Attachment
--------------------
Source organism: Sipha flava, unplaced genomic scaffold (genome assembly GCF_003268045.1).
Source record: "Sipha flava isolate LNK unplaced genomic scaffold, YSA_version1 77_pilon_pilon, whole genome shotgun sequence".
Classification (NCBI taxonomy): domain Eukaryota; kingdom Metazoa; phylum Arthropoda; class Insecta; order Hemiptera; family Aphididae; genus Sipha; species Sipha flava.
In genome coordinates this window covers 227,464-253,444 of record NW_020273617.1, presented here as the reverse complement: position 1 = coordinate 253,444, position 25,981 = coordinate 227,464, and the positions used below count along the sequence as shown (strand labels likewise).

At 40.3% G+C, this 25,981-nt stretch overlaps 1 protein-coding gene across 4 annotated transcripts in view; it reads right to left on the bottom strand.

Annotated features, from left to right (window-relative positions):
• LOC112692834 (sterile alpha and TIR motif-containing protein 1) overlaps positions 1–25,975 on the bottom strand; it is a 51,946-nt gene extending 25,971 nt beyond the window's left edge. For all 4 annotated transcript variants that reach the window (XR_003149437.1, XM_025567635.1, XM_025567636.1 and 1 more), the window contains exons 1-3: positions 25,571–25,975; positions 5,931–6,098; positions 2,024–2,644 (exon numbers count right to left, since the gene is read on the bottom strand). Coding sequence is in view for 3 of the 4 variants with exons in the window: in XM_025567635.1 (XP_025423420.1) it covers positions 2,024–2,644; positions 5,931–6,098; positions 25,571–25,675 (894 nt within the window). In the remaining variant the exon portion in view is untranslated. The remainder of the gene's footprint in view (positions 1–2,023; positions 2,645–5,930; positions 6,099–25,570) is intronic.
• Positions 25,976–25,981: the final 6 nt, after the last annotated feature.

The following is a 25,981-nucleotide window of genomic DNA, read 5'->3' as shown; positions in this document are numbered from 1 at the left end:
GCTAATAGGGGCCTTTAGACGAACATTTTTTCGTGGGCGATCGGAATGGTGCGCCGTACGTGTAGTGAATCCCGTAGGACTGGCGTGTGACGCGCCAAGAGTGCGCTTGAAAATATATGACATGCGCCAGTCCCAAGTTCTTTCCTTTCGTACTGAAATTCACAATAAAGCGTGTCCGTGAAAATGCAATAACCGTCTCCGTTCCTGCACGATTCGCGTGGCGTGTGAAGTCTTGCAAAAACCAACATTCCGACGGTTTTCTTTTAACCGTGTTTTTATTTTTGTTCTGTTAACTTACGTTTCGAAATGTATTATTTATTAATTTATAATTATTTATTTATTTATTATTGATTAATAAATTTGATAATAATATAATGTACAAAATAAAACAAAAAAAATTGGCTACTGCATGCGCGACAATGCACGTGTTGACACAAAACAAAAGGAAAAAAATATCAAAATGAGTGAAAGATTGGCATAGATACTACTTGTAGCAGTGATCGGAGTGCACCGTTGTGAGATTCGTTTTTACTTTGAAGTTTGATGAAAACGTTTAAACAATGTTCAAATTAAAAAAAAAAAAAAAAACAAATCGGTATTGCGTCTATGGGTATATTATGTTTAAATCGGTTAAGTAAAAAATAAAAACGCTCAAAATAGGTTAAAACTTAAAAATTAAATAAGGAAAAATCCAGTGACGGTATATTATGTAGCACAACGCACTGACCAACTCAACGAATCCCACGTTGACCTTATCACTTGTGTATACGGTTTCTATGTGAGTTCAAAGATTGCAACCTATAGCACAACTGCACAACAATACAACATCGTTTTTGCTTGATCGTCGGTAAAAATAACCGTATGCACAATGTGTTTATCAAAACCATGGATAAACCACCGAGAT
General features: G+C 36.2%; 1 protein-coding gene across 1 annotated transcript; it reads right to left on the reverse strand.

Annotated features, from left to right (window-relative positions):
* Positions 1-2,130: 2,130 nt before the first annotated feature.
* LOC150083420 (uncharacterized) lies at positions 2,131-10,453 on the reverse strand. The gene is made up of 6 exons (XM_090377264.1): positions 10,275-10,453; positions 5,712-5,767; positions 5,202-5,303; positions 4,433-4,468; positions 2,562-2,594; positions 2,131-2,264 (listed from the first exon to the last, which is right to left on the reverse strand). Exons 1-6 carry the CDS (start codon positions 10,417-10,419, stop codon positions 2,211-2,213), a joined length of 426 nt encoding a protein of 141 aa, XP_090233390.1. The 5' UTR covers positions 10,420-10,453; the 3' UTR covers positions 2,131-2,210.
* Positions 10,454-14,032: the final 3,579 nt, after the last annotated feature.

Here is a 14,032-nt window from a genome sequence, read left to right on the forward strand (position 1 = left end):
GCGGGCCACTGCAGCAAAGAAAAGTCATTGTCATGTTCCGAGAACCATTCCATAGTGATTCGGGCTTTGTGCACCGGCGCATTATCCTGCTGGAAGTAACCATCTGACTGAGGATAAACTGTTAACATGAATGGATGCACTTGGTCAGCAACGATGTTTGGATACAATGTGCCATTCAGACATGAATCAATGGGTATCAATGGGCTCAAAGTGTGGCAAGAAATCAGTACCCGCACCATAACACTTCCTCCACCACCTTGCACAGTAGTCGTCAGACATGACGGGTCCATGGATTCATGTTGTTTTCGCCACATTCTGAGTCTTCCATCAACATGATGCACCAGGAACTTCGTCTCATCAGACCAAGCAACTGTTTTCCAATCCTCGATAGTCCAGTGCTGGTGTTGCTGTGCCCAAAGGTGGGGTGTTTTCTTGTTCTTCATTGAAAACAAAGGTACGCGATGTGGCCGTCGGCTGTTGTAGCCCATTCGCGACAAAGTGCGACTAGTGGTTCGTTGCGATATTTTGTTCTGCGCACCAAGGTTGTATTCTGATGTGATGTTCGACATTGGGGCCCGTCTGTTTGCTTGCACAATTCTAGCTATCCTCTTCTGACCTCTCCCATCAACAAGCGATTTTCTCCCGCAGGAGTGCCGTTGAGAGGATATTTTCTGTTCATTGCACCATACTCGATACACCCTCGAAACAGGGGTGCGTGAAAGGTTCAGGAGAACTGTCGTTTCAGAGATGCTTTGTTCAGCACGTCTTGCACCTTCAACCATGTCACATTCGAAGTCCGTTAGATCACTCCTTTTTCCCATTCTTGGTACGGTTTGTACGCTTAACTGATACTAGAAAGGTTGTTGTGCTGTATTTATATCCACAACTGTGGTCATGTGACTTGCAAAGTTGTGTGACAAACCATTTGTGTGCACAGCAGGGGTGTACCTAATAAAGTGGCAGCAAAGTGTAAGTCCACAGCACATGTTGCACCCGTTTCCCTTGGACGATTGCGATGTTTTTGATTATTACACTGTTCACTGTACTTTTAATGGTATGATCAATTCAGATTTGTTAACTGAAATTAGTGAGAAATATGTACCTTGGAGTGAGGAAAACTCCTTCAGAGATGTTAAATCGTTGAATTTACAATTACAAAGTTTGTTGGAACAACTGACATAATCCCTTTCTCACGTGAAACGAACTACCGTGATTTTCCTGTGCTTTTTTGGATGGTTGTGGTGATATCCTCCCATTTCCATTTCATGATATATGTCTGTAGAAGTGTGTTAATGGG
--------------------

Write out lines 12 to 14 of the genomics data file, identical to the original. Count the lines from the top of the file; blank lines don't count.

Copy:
Annotated features, from left to right (window-relative positions):
* Positions 1-2,130: 2,130 nt before the first annotated feature.
* LOC150083420 (uncharacterized) lies at positions 2,131-10,453 on the reverse strand. The gene is made up of 6 exons (XM_090377264.1): positions 10,275-10,453; positions 5,712-5,767; positions 5,202-5,303; positions 4,433-4,468; positions 2,562-2,594; positions 2,131-2,264 (listed from the first exon to the last, which is right to left on the reverse strand). Exons 1-6 carry the CDS (start codon positions 10,417-10,419, stop codon positions 2,211-2,213), a joined length of 426 nt encoding a protein of 141 aa, XP_090233390.1. The 5' UTR covers positions 10,420-10,453; the 3' UTR covers positions 2,131-2,210.